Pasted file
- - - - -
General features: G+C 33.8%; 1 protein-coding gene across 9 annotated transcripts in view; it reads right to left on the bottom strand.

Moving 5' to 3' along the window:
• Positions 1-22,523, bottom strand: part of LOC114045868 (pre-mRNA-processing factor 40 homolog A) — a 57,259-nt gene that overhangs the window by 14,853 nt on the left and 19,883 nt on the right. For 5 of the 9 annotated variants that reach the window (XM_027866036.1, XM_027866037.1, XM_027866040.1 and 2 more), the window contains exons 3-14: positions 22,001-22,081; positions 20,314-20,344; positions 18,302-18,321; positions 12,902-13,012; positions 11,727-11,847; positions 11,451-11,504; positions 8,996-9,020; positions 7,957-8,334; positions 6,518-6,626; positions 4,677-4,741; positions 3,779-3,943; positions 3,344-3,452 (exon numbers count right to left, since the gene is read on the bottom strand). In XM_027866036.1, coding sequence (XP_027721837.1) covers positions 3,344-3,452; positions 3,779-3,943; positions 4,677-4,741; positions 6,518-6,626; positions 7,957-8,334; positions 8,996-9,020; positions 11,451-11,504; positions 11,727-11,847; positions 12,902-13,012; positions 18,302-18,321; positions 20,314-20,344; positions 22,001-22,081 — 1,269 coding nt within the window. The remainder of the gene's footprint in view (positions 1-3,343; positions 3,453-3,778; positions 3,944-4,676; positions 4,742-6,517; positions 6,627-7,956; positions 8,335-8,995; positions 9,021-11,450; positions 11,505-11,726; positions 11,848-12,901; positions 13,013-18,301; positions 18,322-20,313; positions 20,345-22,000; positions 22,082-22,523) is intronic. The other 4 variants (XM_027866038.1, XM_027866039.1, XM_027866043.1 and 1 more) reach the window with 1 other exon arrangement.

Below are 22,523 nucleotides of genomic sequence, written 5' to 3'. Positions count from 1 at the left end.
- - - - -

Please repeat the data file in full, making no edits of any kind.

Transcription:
General features: G+C 33.8%; 1 protein-coding gene across 9 annotated transcripts in view; it reads right to left on the bottom strand.

Moving 5' to 3' along the window:
• Positions 1-22,523, bottom strand: part of LOC114045868 (pre-mRNA-processing factor 40 homolog A) — a 57,259-nt gene that overhangs the window by 14,853 nt on the left and 19,883 nt on the right. For 5 of the 9 annotated variants that reach the window (XM_027866036.1, XM_027866037.1, XM_027866040.1 and 2 more), the window contains exons 3-14: positions 22,001-22,081; positions 20,314-20,344; positions 18,302-18,321; positions 12,902-13,012; positions 11,727-11,847; positions 11,451-11,504; positions 8,996-9,020; positions 7,957-8,334; positions 6,518-6,626; positions 4,677-4,741; positions 3,779-3,943; positions 3,344-3,452 (exon numbers count right to left, since the gene is read on the bottom strand). In XM_027866036.1, coding sequence (XP_027721837.1) covers positions 3,344-3,452; positions 3,779-3,943; positions 4,677-4,741; positions 6,518-6,626; positions 7,957-8,334; positions 8,996-9,020; positions 11,451-11,504; positions 11,727-11,847; positions 12,902-13,012; positions 18,302-18,321; positions 20,314-20,344; positions 22,001-22,081 — 1,269 coding nt within the window. The remainder of the gene's footprint in view (positions 1-3,343; positions 3,453-3,778; positions 3,944-4,676; positions 4,742-6,517; positions 6,627-7,956; positions 8,335-8,995; positions 9,021-11,450; positions 11,505-11,726; positions 11,848-12,901; positions 13,013-18,301; positions 18,322-20,313; positions 20,345-22,000; positions 22,082-22,523) is intronic. The other 4 variants (XM_027866038.1, XM_027866039.1, XM_027866043.1 and 1 more) reach the window with 1 other exon arrangement.

Below are 22,523 nucleotides of genomic sequence, written 5' to 3'. Positions count from 1 at the left end.